Thirty years ago, William Bennett, the Reagan-era secretary of education, noticed this disparity between achievement and confidence and quipped, “This country is a lot better at teaching self-esteem than it is at teaching math.” It’s a funny line, but there is actually something powerful in the plucky confidence of American, Swedish and Israeli students. It allows them to challenge their elders, start companies, persist when others think they are wrong and pick themselves up when they fail. Too much confidence runs the risk of self-delusion, but the trait is an essential ingredient for entrepreneurship.

My point is not that it’s good that American students fare poorly on these tests. It isn’t. Asian countries like Japan and South Korea have benefitted enormously from having skilled workforces. But technical chops are just one ingredient needed for innovation and economic success. America overcomes its disadvantage — a less-technically-trained workforce — with other advantages such as creativity, critical thinking and an optimistic outlook. A country like Japan, by contrast, can’t do as much with its well-trained workers because it lacks many of the factors that produce continuous innovation.

Americans should be careful before they try to mimic Asian educational systems, which are oriented around memorization and test-taking. I went through that kind of system. It has its strengths, but it’s not conducive to thinking, problem solving or creativity. That’s why most Asian countries, from Singapore to South Korea to India, are trying to add features of a liberal education to their systems. Jack Ma, the founder of China’s Internet behemoth Alibaba, recently hypothesized in a speech that the Chinese are not as innovative as Westerners because China’s educational system, which teaches the basics very well, does not nourish a student’s complete intelligence, allowing her to range freely, experiment and enjoy herself while learning: “Many painters learn by having fun, many works [of art and literature] are the products of having fun. So, our entrepreneurs need to learn how to have fun, too.”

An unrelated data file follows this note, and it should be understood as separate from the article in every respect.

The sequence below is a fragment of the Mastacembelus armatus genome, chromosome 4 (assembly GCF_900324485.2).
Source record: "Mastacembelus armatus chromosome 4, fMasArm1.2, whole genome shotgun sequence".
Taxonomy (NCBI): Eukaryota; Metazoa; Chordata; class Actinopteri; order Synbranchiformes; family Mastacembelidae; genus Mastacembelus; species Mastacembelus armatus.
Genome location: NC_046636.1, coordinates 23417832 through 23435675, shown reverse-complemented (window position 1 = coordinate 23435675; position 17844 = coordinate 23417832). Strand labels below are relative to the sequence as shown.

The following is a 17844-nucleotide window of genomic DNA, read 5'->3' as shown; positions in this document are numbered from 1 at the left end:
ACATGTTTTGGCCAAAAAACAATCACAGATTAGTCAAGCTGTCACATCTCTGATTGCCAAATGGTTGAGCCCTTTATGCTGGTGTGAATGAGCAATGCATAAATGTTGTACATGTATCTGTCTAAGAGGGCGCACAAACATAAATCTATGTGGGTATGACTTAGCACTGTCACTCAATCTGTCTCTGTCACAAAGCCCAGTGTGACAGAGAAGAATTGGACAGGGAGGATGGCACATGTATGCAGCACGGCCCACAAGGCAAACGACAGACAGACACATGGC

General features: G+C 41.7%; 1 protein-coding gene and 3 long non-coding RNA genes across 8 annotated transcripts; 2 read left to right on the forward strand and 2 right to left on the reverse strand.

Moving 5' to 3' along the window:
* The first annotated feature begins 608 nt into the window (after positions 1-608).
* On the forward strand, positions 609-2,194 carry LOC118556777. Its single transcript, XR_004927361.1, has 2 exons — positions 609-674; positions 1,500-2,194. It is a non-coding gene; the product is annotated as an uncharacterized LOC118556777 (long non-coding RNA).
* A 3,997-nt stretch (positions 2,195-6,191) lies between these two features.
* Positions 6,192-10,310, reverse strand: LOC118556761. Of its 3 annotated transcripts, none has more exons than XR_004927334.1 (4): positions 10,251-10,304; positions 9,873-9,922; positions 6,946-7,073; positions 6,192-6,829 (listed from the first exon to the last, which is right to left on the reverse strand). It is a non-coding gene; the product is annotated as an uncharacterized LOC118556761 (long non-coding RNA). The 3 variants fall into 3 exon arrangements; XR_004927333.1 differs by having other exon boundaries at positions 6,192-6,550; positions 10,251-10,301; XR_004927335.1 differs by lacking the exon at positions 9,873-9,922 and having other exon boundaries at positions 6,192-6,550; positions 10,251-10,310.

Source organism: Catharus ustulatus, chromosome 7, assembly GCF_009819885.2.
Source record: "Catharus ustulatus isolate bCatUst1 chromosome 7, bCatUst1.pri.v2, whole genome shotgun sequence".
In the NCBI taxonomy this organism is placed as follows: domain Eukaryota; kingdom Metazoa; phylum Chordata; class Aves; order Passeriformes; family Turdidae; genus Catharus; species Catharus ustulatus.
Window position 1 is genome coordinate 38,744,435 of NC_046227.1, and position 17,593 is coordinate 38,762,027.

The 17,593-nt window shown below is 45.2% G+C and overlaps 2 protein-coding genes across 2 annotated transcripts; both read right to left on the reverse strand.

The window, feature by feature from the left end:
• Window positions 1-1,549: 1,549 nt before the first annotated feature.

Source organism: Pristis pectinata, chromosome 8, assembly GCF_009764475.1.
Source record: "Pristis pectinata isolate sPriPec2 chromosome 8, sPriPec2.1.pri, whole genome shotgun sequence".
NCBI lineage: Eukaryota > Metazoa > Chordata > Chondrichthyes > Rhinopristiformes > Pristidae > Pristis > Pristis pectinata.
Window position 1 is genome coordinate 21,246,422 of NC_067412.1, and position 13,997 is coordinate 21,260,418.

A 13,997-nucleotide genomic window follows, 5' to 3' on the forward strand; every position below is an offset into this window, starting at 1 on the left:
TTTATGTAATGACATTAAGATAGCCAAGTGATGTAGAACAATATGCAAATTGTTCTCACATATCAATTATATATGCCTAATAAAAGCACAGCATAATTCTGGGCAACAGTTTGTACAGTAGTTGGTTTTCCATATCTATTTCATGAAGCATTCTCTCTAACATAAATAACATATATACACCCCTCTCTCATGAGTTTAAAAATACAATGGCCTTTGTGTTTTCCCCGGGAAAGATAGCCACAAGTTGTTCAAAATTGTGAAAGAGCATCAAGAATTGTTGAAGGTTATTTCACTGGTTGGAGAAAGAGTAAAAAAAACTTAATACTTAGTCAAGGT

No matter how strong your math and science skills are, you still need to know how to learn, think and even write. Jeff Bezos, the founder of Amazon (and the owner of this newspaper), insists that his senior executives write memos, often as long as six printed pages, and begins senior-management meetings with a period of quiet time, sometimes as long as 30 minutes, while everyone reads the “narratives” to themselves and makes notes on them. In an interview with Fortune’s Adam Lashinsky, Bezos said: “Full sentences are harder to write. They have verbs. The paragraphs have topic sentences. There is no way to write a six-page, narratively structured memo and not have clear thinking.”

Companies often prefer strong basics to narrow expertise. Andrew Benett, a management consultant, surveyed 100 business leaders and found that 84 of them said they would rather hire smart, passionate people, even if they didn’t have the exact skills their companies needed.

Innovation in business has always involved insights beyond technology. Consider the case of Facebook. Mark Zuckerberg was a classic liberal arts student who also happened to be passionately interested in computers. He studied ancient Greek intensively in high school and majored in psychology while he attended college. And Facebook’s innovations have a lot to do with psychology. Zuckerberg has often pointed out that before Facebook was created, most people shielded their identities on the Internet. It was a land of anonymity. Facebook’s insight was that it could create a culture of real identities, where people would voluntarily expose themselves to their friends, and this would become a transformative platform. Of course, Zuckerberg understands computers deeply and uses great coders to put his ideas into practice, but as he has put it, Facebook is “as much psychology and sociology as it is technology.”

Twenty years ago, tech companies might have survived simply as product manufacturers. Now they have to be on the cutting edge of design, marketing and social networking. You can make a sneaker equally well in many parts of the world, but you can’t sell it for $300 unless you’ve built a story around it. The same is true for cars, clothes and coffee. The value added is in the brand — how it is imagined, presented, sold and sustained. Or consider America’s vast entertainment industry, built around stories, songs, design and creativity. All of this requires skills far beyond the offerings of a narrow STEM curriculum.